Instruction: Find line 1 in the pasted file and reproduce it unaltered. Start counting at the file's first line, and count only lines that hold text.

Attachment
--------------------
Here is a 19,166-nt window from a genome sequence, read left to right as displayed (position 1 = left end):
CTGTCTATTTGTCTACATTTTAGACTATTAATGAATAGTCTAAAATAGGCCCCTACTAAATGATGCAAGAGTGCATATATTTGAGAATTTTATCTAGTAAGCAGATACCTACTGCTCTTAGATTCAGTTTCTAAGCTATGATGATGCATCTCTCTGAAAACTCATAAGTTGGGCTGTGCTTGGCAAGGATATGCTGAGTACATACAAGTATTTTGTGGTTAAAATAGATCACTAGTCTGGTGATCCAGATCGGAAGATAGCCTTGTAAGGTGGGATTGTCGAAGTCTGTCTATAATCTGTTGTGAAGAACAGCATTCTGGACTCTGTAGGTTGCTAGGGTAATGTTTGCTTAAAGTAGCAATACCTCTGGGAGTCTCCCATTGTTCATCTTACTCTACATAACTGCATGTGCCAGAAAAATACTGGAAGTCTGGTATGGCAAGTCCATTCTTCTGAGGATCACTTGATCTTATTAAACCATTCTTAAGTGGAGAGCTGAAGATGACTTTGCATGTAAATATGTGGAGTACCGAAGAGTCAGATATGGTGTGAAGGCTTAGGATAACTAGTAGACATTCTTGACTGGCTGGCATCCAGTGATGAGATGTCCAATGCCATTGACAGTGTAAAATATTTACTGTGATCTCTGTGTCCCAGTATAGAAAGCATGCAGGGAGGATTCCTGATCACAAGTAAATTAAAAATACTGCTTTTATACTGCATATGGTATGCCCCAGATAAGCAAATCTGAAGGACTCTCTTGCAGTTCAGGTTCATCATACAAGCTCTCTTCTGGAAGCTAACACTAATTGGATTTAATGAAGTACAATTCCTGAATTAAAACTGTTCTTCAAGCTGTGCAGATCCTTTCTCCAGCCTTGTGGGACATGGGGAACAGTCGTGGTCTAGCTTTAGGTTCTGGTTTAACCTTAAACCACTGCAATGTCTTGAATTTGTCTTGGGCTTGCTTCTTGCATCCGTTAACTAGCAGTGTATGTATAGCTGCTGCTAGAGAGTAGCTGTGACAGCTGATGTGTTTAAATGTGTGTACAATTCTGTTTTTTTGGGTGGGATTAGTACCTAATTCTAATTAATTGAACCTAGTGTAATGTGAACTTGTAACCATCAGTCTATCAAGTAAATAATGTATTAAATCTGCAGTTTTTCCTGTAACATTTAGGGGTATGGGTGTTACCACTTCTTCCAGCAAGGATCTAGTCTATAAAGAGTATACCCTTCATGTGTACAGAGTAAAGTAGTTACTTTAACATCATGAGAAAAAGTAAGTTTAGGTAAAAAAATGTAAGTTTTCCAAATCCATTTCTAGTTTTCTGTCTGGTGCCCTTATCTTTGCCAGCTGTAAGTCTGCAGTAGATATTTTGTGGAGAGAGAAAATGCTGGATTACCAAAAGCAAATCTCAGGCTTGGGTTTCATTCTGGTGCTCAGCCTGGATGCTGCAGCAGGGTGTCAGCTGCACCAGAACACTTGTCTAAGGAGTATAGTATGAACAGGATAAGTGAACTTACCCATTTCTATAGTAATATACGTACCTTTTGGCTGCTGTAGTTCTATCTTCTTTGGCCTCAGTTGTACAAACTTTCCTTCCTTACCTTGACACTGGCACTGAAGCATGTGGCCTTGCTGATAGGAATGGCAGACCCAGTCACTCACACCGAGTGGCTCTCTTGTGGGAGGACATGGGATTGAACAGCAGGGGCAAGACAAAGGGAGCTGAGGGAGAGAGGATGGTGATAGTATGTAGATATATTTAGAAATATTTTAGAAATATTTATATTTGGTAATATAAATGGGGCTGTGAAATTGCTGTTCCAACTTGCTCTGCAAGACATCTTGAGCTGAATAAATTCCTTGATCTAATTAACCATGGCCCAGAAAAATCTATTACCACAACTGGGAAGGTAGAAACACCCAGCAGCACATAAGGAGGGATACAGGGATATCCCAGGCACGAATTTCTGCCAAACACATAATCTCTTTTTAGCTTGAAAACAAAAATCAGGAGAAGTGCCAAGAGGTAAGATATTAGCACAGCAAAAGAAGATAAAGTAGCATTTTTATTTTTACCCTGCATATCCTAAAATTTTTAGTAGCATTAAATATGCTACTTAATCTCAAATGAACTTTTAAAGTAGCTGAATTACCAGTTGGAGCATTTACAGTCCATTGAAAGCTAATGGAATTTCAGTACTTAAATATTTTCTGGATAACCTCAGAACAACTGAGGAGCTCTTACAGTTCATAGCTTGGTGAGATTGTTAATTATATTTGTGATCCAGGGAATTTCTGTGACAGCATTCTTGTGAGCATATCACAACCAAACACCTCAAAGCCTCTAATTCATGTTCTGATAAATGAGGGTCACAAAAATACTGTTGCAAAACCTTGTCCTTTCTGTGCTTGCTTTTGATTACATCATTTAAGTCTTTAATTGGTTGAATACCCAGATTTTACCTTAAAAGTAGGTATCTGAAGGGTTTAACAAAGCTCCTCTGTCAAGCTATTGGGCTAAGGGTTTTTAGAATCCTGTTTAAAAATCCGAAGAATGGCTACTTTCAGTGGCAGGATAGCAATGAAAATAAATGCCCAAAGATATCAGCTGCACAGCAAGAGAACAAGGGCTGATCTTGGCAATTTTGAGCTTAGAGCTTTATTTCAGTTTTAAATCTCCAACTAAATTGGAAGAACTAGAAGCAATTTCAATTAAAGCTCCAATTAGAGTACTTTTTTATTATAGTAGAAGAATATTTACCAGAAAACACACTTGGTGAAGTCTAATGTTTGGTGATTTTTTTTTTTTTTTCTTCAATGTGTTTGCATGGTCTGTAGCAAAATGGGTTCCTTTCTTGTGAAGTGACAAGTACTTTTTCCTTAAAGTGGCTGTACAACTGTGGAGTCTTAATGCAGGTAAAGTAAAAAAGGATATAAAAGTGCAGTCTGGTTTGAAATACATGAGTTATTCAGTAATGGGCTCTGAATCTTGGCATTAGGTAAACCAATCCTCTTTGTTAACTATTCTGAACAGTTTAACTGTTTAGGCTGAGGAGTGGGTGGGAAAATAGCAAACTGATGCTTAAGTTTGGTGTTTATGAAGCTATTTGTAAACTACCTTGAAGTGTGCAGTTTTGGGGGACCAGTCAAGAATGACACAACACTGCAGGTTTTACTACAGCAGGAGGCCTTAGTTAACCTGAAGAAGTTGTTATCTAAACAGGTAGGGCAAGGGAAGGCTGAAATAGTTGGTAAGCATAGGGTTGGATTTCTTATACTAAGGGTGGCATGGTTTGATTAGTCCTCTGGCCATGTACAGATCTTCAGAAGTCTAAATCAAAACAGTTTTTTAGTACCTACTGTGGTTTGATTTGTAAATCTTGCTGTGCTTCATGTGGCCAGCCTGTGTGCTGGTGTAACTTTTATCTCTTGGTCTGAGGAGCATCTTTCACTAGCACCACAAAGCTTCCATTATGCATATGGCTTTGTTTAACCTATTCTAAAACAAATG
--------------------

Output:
Here is a 19,166-nt window from a genome sequence, read left to right as displayed (position 1 = left end):